Tuesday 11/6: We need to waste a bunch of gas so we could ship our car (yeah! we bought a car), so breakfast at Komoda bakery in Makawao was in order. We take the highway up, but we come down through Pāʻia. My favorite drive…and why not? We won’t be seeing Maui for a while.
A sweet friend from church helps us move a couple of dressers to Grandma’s house AND brings us dinner. Awesome.
We load up our car and get it ready to ship.
That night we ALSO drive around for another 1.5 hours all over the stinkin’ valley. Sheesh. Good mileage is great until you need to ship your car and have to waste a quarter tank of gas. We should’ve gone to Lahaina.
Wednesday 11/7: Car gets dropped off at the dealership. The car’s still on its’ way, but you cannot imagine how happy I will be when ALL of our things are on the same island as us. It hasn’t been that way since early 2011…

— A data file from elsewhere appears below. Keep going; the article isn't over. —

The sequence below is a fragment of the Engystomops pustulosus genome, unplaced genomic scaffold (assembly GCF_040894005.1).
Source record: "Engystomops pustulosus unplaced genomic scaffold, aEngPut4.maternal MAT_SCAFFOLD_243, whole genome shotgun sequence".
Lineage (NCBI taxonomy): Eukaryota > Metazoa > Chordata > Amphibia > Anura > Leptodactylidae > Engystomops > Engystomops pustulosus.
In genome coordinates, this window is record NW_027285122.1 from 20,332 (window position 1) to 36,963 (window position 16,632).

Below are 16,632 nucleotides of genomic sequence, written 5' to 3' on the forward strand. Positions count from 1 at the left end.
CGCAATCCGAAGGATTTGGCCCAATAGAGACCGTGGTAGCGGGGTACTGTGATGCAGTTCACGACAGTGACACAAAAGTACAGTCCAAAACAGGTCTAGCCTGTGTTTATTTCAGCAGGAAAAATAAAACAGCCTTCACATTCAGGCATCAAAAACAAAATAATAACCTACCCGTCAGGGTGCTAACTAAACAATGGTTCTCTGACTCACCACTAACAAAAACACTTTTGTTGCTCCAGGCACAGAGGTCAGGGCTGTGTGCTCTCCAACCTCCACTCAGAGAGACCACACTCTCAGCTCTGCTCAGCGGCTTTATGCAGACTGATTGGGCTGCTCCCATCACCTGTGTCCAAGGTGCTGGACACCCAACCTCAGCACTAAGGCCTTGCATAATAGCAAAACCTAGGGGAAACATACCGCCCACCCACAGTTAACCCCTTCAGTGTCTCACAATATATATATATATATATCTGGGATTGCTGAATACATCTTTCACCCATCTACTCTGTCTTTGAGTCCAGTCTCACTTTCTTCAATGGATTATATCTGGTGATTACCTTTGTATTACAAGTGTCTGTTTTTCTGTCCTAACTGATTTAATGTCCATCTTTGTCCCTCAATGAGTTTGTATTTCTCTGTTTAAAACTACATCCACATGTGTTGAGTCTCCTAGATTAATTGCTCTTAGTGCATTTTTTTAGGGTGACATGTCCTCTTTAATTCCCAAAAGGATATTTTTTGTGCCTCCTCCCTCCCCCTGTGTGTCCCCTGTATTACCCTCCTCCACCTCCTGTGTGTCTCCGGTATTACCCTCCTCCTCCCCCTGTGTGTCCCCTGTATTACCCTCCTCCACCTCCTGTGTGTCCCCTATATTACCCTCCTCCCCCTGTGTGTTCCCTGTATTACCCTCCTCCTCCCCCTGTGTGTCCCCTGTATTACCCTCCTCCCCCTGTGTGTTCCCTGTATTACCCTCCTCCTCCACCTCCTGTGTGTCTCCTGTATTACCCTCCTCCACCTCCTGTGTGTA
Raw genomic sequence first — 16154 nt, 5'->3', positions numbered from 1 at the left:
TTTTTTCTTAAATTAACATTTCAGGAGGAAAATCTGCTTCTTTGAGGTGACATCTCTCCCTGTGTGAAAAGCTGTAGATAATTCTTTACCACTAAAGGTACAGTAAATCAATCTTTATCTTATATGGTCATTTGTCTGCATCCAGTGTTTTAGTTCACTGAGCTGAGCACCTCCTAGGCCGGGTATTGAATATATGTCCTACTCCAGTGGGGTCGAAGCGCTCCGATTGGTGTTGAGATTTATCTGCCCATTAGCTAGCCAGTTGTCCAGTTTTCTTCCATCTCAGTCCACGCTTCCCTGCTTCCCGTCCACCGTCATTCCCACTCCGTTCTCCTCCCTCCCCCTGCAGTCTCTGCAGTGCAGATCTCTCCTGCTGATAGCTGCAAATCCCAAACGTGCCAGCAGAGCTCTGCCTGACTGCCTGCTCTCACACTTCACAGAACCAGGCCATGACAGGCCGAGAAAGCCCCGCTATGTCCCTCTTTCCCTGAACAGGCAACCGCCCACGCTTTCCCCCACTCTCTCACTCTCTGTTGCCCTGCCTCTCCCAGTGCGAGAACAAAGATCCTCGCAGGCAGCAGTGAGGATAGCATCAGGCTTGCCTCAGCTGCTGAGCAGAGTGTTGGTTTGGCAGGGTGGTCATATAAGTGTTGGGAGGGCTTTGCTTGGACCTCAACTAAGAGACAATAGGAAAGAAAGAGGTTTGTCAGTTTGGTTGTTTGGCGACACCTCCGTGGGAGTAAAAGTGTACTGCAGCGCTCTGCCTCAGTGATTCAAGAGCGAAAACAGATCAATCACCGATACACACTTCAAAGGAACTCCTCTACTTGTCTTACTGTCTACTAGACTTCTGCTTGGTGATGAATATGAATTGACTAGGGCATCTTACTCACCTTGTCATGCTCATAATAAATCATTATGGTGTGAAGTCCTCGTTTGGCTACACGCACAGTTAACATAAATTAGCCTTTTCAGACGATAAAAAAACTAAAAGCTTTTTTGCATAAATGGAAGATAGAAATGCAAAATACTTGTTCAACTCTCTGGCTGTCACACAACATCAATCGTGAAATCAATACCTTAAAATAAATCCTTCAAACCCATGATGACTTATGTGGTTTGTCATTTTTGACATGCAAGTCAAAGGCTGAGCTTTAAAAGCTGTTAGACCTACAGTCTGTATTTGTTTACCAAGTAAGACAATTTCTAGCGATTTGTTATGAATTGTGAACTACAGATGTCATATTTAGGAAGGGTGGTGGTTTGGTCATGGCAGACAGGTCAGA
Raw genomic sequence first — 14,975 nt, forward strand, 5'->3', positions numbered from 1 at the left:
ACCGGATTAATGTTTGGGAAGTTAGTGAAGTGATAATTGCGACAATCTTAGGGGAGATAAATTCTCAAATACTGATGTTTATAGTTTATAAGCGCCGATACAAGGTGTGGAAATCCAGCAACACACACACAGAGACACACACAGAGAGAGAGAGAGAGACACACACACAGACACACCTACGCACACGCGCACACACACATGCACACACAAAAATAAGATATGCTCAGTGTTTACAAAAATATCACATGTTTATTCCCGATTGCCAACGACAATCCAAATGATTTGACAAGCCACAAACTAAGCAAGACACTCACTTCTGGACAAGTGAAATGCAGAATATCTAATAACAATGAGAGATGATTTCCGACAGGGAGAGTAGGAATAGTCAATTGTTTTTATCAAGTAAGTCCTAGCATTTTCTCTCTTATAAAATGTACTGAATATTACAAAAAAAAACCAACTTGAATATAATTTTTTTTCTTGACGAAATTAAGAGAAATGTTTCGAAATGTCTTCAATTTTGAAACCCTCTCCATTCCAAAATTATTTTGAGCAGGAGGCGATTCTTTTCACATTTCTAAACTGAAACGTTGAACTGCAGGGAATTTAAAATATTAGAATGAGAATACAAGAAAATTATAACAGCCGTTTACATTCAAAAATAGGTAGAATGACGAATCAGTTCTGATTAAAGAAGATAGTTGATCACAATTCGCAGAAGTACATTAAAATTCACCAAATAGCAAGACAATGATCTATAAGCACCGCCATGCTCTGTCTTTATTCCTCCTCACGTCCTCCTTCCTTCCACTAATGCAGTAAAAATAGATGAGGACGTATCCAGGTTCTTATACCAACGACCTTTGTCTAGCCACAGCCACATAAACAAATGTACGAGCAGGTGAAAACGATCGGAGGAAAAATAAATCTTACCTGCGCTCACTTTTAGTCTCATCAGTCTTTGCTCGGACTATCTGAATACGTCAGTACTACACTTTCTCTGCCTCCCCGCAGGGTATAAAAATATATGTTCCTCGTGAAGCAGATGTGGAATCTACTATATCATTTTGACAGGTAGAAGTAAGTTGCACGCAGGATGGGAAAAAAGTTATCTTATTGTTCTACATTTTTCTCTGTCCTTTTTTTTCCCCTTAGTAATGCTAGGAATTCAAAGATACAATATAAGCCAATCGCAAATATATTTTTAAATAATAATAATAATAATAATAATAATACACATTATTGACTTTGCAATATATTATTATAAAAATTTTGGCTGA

Move more stuff goes to the new house.
Grandma makes a turkey since we won’t be here for Thanksgiving.
Wednesday is the last night we spend at Grandma’s old house. We only let ourselves think about it at night. We can’t be blubbering fools during the day with so much to do.
Thursday 11/8: We move the beds and couch to Grandma’s cottage. We also move as much food as we can and throw away lots of stuff like 10 year old bottles of spices.
My brother in law Kawika comes in from Hana with his family.
Grandma makes her last batch of famous beef stew in the house. It’s the best. We take a shower and say goodbye to our nieces since they’ll be in school when we leave. The older one cries while I hug her and in a shaky voice I tell her it’s going to be ok.
We get in the car and drive away while the girls wave from the kitchen window the way they have so many times before.
We go to Grandma’s new house. Kawika and family  join us as well. Our first night there and last night on Maui. I spend the night tossing and turning. It’s just different.
Friday 11/9
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We go back to the old house to get our suitcases ready and say goodbye. Over the past few weeks we had been filming Keola talking about each room of the house and what he remembers. In our last moments there we film the backyard.